Women’s champ to race with men today

Megan Hottman, 31, of Golden, Colo., was the winner in the women’s top division of the Kansas University Campus Circuit on Saturday. Heavy rain fell before the women’s race, causing Hottman to crash twice.

During today’s Tour of Lawrence downtown cycling race, Megan Hottman has every intention of winning the top women’s division.

But she’ll have a completely different goal in mind when she competes in the men’s division, just minutes after finishing the women’s event. Then, she will be in serious training mode for a berth in the 2012 Summer Olympics.

The 31-year-old Golden, Colo., resident is using her time during the Tour of Lawrence to gain momentum for the track cycling national championships in September and then a season of international competitive track racing this winter.

It was on her coach’s orders that she came to the three-day Tour of Lawrence with plans to compete in back-to-back races in the women and men’s division.

“It forces me to work harder to stay in there. These guys are pros; obviously they are fast,” she said.

On Saturday, Hottman placed first in the women’s top division in the KU Campus Circuit, a 4-mile loop that had 500 feet of vertical climb and less than a half-mile of level terrain.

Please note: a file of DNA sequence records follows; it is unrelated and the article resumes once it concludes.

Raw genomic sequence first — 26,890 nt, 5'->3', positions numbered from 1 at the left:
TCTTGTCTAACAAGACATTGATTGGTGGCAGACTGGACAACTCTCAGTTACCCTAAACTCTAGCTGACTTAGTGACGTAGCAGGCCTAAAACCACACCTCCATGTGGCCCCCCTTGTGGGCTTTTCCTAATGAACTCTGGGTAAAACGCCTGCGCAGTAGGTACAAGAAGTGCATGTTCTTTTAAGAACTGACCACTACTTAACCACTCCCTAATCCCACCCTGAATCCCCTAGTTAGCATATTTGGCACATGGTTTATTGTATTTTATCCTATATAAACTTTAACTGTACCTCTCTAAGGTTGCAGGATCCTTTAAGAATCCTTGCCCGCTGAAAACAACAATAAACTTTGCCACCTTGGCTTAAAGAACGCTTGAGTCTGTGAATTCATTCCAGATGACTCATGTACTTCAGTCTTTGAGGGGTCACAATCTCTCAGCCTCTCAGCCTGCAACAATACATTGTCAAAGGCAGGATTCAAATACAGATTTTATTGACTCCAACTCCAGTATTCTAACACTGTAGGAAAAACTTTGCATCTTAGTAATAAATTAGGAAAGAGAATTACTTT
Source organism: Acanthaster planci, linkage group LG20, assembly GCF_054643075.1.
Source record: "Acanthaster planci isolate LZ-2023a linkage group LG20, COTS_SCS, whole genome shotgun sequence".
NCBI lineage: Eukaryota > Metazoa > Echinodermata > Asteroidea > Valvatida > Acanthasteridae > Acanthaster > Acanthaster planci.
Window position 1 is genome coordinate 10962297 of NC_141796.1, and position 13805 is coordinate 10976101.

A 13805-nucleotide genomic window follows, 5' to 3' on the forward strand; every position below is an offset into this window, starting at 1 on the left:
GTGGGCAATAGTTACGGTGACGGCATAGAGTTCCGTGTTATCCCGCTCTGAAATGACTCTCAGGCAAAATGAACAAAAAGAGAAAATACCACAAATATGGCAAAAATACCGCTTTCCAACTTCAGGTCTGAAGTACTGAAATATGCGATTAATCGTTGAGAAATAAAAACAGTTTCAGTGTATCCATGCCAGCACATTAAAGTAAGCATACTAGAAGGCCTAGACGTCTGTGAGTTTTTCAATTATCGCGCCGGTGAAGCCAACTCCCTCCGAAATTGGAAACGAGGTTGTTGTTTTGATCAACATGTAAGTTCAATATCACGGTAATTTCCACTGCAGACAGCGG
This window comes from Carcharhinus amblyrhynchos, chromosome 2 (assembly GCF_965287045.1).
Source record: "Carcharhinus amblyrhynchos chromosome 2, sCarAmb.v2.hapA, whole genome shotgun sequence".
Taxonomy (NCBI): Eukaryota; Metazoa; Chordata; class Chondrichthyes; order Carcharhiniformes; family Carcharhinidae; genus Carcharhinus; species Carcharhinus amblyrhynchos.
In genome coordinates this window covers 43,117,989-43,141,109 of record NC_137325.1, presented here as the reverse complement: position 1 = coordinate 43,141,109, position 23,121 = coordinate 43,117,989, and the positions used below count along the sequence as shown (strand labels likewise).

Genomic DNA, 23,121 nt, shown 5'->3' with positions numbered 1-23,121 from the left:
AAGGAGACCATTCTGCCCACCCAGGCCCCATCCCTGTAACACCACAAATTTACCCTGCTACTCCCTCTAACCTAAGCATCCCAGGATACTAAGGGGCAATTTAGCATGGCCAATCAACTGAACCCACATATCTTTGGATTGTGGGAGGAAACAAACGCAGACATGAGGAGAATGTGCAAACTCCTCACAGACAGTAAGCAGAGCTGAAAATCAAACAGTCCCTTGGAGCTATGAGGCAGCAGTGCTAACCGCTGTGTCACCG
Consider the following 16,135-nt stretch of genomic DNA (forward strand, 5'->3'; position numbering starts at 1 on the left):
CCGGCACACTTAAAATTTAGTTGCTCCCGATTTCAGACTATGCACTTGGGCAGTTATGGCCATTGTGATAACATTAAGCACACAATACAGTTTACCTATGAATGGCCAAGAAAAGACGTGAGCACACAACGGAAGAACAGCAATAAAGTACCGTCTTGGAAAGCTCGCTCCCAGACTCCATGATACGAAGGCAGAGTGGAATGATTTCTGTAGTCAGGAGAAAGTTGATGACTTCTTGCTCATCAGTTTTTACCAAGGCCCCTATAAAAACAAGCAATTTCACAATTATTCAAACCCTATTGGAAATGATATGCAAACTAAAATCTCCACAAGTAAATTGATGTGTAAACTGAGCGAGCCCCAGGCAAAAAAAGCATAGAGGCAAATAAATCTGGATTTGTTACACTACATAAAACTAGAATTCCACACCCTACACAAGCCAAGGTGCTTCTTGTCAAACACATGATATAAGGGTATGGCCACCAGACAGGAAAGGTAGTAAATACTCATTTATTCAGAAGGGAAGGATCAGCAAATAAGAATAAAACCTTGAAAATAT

She had plans to compete in both divisions of Saturday’s race as well. But a heavy downpour right before the women’s race left roads slick. Hottman crashed twice during the first race and didn’t want to fall a third time, so she pulled out of the men’s division.

As long as the rain holds off, Hottman fully intends to compete in both the women’s and men’s races this evening. In today’s race, cyclists will whiz around a one-mile circuit in downtown Lawrence for 70 minutes. The rider who covers the most distance wins.

Bill Anderson, a local cyclist and volunteer for the Tour of Lawrence, said it’s not uncommon for top women cyclists to enter the men’s division during regional racing events. The main draw is that more men compete in the races, so riders draft and work in teams.

“You get pack experience,” Anderson said.

For Hottman, racing with the opposite sex is exhilarating. And the men have been good sports.

“I’ve never had a guy take me to the curb or anything like that,” she said. “They know I’m not competing for the win, but out there for a good experience.”

Tomorrow’s races will be among the many Hottman enters on her quest to earn a spot on the 2012 Olympic team for track cycling.

To be selected for the Olympic team, she has to earn points in international competitions. In March, Hottman quit her job as an attorney to commit full time to Olympic training. She plans to spend this winter traveling abroad competing in races in Manchester, Melbourne and Beijing.

“It’s always been a dream in my heart,” Hottman said of going to the Olympics.